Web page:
Book Review by C.S. Vyas What is a Woman? This is Trash. Leave it. by Shweta Mishra ‘shawryaa’.
What is a Woman written by a young woman is a bold book and a strong statement on Indian women. The author Shweta Mishra ‘shawryaa’ has bravely trodden the terrain of how Indian patriarchal society views women from birth to death.
The author’s focus is on the women who have suffered lustful male gaze. Her description of these hopeless women including mainly rape victims, prostitutes and working women is realistic and therefore convincing.
The style of writing is soliloquizing. The author addresses her feminist soliloquies to God who seems to relate the pains of heart through the one way communication.
The Introduction begins with ‘Dear God---You are the one who drinks and drinks venom and yet nothing happens. You take my venom too.’ (13) With this obvious reference to Lord Shiva’s gulping of poison, the author has garnered a lot of venom in the shape of a series of injustice perpetrated by men on women. In fact all 9 chapters begin with an address to God with an undercurrent of the feminine grievance that why he/she allows it.
The author presents to God her analysis of such patriarchal wisdom cum commandments that men will be men. The book highlights the malady that makes gradient sexual morality suffer from a phobia, leading to near silence about issues related to sex. Lack of openness about sex-education and lack of control on male adults by their parents has made society a hell for the girls who have to bear the brunt of incest, molestation and rape.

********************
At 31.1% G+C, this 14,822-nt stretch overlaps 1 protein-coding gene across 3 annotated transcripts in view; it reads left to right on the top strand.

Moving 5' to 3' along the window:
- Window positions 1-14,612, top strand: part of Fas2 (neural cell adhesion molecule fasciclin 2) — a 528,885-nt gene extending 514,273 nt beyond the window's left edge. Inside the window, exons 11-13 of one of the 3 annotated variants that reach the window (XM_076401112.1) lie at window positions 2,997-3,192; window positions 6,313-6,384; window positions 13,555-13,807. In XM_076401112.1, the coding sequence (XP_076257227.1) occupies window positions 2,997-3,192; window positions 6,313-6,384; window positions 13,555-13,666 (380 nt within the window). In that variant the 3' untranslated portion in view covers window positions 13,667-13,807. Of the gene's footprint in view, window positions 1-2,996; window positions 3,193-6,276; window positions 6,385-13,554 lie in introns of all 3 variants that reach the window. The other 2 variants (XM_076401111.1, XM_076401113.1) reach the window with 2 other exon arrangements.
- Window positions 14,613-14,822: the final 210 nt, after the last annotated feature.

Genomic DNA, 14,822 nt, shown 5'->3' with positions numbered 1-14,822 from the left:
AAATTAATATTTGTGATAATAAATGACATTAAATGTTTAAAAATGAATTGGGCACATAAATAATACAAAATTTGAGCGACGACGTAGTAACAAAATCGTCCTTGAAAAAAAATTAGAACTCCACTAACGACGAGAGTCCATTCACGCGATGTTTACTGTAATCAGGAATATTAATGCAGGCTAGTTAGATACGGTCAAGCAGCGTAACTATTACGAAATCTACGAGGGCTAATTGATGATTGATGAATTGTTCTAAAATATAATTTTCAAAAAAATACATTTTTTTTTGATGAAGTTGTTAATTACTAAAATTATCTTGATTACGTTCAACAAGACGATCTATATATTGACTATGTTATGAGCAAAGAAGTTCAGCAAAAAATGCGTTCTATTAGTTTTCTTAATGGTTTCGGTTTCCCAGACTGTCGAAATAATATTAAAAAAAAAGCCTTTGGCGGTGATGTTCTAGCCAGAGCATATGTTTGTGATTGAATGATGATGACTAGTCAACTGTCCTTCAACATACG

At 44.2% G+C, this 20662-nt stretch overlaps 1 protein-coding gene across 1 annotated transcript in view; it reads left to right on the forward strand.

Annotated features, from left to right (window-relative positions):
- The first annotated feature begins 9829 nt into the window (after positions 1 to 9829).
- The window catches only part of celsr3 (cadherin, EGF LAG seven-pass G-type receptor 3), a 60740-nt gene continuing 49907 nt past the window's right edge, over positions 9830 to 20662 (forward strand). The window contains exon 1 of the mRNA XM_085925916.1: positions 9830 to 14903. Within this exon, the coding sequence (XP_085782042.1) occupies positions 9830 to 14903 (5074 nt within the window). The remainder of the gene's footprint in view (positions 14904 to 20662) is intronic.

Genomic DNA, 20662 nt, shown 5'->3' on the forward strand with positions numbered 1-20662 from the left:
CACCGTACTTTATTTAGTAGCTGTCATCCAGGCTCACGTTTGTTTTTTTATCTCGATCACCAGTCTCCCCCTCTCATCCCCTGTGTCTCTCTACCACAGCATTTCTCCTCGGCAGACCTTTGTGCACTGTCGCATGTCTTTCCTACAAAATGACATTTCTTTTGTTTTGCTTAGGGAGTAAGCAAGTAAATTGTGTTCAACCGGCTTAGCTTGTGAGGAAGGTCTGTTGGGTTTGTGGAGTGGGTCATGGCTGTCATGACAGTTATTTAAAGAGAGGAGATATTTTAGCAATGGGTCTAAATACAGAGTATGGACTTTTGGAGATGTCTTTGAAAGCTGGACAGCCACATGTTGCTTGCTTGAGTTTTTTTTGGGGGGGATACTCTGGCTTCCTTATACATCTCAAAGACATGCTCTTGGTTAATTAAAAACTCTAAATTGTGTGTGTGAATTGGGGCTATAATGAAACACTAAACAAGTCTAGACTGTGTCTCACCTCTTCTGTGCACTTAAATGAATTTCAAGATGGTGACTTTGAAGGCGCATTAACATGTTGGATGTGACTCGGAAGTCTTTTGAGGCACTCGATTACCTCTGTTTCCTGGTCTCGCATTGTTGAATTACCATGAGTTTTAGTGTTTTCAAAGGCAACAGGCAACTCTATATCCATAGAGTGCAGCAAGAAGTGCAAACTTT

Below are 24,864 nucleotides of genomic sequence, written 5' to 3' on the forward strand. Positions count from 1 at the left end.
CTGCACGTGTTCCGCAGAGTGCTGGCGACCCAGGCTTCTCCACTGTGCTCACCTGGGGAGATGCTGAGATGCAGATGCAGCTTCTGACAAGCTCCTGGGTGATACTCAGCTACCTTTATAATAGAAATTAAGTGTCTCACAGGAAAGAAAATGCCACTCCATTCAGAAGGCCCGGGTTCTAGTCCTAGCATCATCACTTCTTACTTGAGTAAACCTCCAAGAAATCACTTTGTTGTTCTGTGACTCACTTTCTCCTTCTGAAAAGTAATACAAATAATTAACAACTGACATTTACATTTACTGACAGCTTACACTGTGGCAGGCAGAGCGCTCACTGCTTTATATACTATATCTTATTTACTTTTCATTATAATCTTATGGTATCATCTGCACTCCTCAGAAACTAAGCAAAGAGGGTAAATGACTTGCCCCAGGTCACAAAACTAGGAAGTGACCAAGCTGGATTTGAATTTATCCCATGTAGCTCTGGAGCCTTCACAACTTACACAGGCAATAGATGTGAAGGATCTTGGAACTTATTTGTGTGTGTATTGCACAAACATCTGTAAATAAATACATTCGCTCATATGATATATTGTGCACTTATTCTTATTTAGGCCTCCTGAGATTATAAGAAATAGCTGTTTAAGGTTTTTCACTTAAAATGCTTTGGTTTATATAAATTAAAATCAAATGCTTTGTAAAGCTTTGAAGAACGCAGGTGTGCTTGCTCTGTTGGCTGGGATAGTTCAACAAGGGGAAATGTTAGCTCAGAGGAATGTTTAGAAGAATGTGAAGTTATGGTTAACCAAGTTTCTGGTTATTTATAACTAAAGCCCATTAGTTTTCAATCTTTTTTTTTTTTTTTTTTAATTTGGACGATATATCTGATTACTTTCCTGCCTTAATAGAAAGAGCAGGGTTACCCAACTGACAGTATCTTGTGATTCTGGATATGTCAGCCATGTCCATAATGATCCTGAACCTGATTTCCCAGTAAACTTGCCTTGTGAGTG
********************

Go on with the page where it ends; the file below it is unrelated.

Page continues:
The book stimulates the thought that more than common lesson on morality or moral science in the school, the society needs different lesson for boys-potential perpetrators of rape) and girls (victims) (20). Cases of rape and molestation are narrated. The book analyzes the meaning of such phrases like ‘men will be men’.
The author seems to have succeeded in her purpose of providing readers a tormenting experience which may jolt them from their slumber and find an authentic space in the society and a role that closes justice to gender - a basic feature of humankind. The book makes no claims about being a systematic study of the problem, enshrining the identification of the problem followed by its solution. On the contrary, it bares various cases of injustices on women that arouse a strong feeling of disgust with the status quo. It is likely to torment the
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mind which may find its solace in inventing a proper understanding on gender equity and honour to practice it in real life.